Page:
Media Blog

The New Times HQ

Yesterday, Stephen posted on the new Times HQ and how it is financed with tax breaks.  So, what exactly are we, the taxpayers of NYC, getting for our money?  A lemon, by the sound of it.  Here are excerpts from an internal NY Times wiki on new building problems:

Elevator doors not sensitive enough. Someone already got hurt trying to hold the doors open, and they kept closing on his hand. This has been brought to the attention of facilities/building operations. NOTE – NEVER put your arm in an elevator to stop it…you could be injured.

I’m sure there’s a Times editorial somewhere on how Bush is destroying OSHA safety requirements.

Shades on the western side of the building – News Service side – are not responding to override commands. Shades go up in the middle of the day making computer use difficult due to glare. Punching in the commands works intermittently. Some of the shades are also broken. Is there an alt-ctrl-del for the shade computer?

How many carbon credits do you have to buy to offset the electricity used by the shade computer?

Lights seem to shut off around 8 pm on 8th floor (NE corner). Filed a ticket w/2020 who directed me to call the “Security Shack” at ext.4137. That’s Frank Rich’s extension. I’m told they left him a message. Maybe Frank can get the lights to stop turning off?

If Frank Rich is in charge of Security, I wonder what Krugman’s other job is?

It’s a bit silly that there are so many “rules” about how we can decorate our cubicle spaces. We are working professionals. Our judgment should be trusted in terms of decorating our personal space. For example, if we want to put plants on top of our cubicles, we should be allowed to. If there is worry that water will leak, then we should be able to put a protective cover underneath it or allow only pots that don’t have holes in the bottom.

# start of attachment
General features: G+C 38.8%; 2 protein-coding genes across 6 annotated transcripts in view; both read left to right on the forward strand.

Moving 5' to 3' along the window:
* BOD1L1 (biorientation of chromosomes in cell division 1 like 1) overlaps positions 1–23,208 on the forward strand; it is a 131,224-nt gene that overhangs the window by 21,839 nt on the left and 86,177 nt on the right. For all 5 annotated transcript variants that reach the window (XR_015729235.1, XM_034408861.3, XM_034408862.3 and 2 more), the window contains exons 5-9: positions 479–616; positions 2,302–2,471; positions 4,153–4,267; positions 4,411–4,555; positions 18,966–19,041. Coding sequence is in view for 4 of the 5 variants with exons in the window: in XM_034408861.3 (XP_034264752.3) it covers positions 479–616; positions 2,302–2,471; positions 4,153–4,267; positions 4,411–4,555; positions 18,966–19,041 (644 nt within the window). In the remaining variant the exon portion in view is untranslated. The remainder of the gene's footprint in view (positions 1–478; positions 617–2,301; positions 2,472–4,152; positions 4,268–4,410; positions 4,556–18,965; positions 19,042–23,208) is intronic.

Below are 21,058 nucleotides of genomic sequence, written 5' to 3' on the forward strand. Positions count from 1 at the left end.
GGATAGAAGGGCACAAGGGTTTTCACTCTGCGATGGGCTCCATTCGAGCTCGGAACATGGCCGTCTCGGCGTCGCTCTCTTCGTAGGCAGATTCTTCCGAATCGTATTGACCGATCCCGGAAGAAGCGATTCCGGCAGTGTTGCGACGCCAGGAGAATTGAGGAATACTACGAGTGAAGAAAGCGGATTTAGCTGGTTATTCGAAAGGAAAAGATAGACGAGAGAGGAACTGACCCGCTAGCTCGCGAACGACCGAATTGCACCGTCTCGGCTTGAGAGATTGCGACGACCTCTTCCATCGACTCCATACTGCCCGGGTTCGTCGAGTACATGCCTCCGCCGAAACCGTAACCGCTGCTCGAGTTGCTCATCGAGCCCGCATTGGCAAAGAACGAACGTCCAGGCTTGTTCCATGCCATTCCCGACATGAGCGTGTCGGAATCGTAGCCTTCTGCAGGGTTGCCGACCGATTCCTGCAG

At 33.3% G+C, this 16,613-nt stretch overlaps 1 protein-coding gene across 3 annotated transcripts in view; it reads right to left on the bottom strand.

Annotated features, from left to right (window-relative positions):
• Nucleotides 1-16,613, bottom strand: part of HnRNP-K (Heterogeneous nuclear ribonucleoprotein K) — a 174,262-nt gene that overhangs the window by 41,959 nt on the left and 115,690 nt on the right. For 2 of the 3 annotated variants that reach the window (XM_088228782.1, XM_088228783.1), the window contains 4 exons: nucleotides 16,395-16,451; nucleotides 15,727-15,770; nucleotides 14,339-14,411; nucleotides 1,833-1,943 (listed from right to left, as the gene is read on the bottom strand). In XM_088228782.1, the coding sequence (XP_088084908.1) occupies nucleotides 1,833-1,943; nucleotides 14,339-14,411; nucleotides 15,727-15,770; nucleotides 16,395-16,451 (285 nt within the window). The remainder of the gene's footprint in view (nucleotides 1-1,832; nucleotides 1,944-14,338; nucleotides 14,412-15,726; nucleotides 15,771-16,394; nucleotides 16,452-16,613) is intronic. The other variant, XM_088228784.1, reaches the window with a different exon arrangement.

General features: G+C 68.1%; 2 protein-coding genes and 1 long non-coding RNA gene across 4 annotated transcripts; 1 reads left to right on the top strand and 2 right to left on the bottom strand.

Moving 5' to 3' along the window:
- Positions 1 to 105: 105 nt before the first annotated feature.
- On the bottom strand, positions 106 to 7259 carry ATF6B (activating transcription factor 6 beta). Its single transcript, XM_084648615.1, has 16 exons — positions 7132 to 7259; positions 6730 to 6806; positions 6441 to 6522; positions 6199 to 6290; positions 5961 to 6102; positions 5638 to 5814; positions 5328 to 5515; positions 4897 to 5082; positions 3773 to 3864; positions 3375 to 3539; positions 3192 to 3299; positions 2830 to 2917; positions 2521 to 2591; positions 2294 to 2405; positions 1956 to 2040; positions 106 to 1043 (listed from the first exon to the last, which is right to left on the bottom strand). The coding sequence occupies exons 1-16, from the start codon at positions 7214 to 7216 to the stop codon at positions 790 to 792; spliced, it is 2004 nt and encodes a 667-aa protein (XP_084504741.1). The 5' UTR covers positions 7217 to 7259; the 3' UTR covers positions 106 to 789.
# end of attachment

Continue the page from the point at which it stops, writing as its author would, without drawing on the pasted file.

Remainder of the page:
Memo to NY Times employees:  Mangement doesn’t trust you to know when the sun is in your eyes, how can they trust you with a plant?  The rest of the wiki here.

Most Popular


Monday Links

The Guy Who Makes the World’s Best Paper Airplanes. The Theater That Shakespeare Stole. The Invention of the Baby Carrot Phrases commonly used today which are derived from obsolete technologies. This device was used to resuscitate canaries in coal mines. The Surprisingly Complex Design of the ... Read More

Richard Pipes, Historian of Totalitarianism

‘My subject is the Russian Revolution, arguably the most important event of the twentieth century. It is my considered judgment that, had it not been for the Russian Revolution, there would very likely have been no National Socialism; probably no Second World War and no decolonization; and certainly no Cold ... Read More

School Shootings and the Incentives of Violence

Today’s Morning Jolt discusses school shootings and the common difficulties of the teenage years, and I thought of another aspect that I forgot to include -- the degree to which our society, in its reaction to violence, inadvertently rewards that violence. Every teenager wants attention, to be recognized, to ... Read More
NR Marketing

Down the Home Stretch

Our Spring 2018 Webathon winds up this week. El jefe, Mr. Lowry, makes the case, wonderfully, for your participating, even at this final stage. In case you need some visual inspiration, we’ll use this horse race image from the novel Ben Hur (you'll remember the 1959 movie version starred the late NR ... Read More